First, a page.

States of abdication
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Two states headed by strong-willed chief ministers have muzzled artistic expression, citing the apprehension of public violence and offering the overused alibi of hurt minority sentiments. J. Jayalalithaa's government appears to have gone out of its way to reimpose the ban on Kamal Haasan's big budget trilingual film Vishwaroopam in Tamil Nadu, even as the actor-director has felt compelled to meet Muslim leaders and commit to making cuts. Meanwhile, Mamata Banerjee's government has evidently spiked Salman Rushdie's visit to the Kolkata Book Fair, ostensibly at the behest of some Muslim groups. In the past, these two chief ministers have demonstrated a capacity to stand up quite robustly to pressures mounted by various quarters. Jayalalithaa had signalled firmness in her handling of the agitation against the Koodankulam nuclear power plant, for instance. After her election in a deeply polarised state where political violence is quotidian, by sheer force of personality, Banerjee had disallowed the bloodbath that had been expected to follow.
Resolve of that order may now be needed to stanch the epidemic of hurt sentiments sweeping across the country. Fringe groups are being seen as vectors of the plague, but their protests would be extinguished, or at least subdued, if the state defended the right to expression with any degree of conviction. Instead, it is giving them room to grow. Jayalalithaa has claimed that her government banned Vishwaroopam in the interest of law and order. She has argued that deploying the police at the 524 cinema theatres where the film was set to release would have prevented the force from discharging its routine duties. This is a specious argument. What was required was a show of resolve, not an extensive mopping-up operation. If the police had been deployed in four theatres to enforce the theatre-owners' right to show a movie that had been cleared by the Central Board of Film Certification, the message could have sufficiently dissuaded groups planning to target the other 520 theatres.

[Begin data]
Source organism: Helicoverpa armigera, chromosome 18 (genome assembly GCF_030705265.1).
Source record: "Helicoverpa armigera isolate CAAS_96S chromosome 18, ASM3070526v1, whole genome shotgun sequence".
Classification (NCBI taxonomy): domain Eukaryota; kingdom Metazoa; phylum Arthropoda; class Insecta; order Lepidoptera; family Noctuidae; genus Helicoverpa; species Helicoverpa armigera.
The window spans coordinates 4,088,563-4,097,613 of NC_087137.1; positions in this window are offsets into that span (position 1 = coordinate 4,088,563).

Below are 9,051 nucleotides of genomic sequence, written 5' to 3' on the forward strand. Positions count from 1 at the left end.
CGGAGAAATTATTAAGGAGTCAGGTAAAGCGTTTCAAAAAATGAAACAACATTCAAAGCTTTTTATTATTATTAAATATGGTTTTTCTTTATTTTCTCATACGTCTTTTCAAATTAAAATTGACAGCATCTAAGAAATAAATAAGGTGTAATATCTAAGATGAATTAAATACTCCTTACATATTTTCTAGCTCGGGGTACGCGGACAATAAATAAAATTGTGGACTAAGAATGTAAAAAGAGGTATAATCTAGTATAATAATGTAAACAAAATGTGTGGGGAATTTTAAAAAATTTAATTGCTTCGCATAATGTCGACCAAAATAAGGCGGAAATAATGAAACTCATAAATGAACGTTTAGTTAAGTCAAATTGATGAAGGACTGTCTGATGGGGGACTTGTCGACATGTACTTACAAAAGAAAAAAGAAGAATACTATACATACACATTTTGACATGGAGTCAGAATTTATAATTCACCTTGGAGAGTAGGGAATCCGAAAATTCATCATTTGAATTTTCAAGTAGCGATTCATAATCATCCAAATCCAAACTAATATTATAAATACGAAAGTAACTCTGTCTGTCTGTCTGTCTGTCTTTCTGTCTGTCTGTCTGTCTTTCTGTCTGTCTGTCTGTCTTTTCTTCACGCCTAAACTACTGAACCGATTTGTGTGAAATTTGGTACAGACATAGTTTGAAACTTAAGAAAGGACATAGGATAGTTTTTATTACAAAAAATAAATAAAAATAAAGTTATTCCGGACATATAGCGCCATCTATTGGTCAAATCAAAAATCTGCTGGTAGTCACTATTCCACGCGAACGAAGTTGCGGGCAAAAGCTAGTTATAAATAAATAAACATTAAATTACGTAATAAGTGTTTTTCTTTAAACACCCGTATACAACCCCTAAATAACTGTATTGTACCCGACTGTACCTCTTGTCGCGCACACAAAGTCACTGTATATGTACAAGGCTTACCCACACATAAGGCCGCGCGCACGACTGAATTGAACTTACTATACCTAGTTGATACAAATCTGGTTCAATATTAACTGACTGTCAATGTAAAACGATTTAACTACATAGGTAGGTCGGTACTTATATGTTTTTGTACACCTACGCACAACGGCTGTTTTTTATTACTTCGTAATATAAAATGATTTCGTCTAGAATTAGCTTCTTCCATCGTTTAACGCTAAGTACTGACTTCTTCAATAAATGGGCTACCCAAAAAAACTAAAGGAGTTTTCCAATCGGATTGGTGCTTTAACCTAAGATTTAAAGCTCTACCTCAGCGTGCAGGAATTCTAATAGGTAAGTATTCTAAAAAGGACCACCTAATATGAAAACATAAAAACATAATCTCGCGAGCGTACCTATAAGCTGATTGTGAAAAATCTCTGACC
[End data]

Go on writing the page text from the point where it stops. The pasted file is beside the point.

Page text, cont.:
While state governments need to reaffirm their resolve to keep the peace even as they protect the right to expression, they must resist the temptation to ban. The Censor Board is the sole authority for evaluating the fitness of a film for screening. Earlier, the Supreme Court had observed that a film cleared for screening should be shown and had cautioned against the use of protest as a tool of censorship. Now, the I&B minister has spoken of amending the Cinematograph Act to reaffirm the primacy of the Censor Board. Perhaps nothing less will end this epidemic of censorship by protest, with the abetment of governments at the Centre and in the states.
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